October 27, 2014
Rhetorical Analysis: Indian Mascots- You’re Out!
Jack Shakley’s 2011 article, “Indian Mascots – You’re out!” argues that removing Native American names and mascots from college and professional teams is the appropriate thing to do. The context of this article appeared after a Los Angeles Times editorial about legislator in North Dakota struggles over whether the University of North Dakota should be forced to change its team name and mascot from the Fighting Sioux ( Lunsford, p.520 ). Shakley’s exigence is to support his argument as well as responding to those who believe there is no need to get rid of Native American mascots. Through this book in which the article is placed in the audience is college professors and students, but the intended audience are Native Americans, professional and college teams. I recommend this article for PopMatters persuasiveness prize as it argues why Indian mascots should be removed from college and professional teams due to Native stereotypes. He appeals to the audiences with ethos, mainly with his many leadership positions in Native American affiliated associations; pathos through his first-hand experience with the effects of the stereotypes; and logos, giving facts and statistics. Jack Shakley is former chair of the Los Angeles City/ County Native American Commission and president emeritus of the California Community Foundation (CCL). “Emeritus is a title of honor granted in the business world upon retirement to someone who has made important contributions to a company, corporation, or foundation over a long period of time” (Lunsford, p.520). The CCL is a local nonprofit philanthropic organization that supports “transformative change” in the region and the larger world. Shakley was president of the CCL from 1980 until 2004 and now he is a current member of the Board of Advisors of the Center of Philanthropy and Public Policy at the University of Southern...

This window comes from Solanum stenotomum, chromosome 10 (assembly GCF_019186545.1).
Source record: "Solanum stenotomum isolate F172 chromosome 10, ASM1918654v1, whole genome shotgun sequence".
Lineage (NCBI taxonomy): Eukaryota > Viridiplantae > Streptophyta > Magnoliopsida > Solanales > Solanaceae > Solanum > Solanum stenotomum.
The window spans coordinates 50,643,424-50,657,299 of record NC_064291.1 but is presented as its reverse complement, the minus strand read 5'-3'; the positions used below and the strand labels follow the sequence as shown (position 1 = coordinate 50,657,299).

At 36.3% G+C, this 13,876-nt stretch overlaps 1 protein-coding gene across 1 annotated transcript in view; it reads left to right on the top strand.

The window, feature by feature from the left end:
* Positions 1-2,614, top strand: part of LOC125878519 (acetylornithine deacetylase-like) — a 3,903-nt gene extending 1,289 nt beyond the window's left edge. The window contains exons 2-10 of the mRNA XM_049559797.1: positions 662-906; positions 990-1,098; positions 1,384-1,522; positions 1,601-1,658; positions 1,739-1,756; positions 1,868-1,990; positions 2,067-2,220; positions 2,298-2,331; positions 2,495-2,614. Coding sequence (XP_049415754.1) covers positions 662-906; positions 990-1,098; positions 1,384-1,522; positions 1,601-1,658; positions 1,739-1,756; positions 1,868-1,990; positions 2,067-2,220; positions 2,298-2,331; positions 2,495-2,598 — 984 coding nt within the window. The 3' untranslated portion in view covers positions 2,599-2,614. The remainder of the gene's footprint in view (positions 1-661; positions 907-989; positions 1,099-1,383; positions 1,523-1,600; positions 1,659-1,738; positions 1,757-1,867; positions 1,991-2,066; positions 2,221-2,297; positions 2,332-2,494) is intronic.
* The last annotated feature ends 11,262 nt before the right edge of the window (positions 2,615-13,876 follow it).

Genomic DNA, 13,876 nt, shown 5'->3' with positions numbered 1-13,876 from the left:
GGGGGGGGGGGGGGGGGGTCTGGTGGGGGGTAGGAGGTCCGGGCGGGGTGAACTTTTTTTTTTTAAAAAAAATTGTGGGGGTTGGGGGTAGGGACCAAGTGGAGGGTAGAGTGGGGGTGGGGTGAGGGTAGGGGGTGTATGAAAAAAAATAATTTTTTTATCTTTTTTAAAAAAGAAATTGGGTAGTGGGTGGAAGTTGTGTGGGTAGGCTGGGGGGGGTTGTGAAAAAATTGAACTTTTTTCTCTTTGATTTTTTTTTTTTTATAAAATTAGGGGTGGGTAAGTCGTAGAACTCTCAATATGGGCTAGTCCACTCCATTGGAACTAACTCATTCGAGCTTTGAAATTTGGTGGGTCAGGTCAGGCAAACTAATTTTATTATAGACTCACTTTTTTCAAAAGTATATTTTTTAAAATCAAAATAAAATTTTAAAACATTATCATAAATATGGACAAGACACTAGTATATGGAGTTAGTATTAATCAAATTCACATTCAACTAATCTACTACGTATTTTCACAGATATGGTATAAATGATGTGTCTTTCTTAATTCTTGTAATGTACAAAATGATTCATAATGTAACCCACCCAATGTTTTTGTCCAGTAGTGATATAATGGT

Cited: Lunsford, Andrea A., John J. Ruszkiewicz, and Keith Walters. Everything 's an Argument: With Readings. 6th ed. Boston: Bedford/St. Martin 's, 2013. Print.
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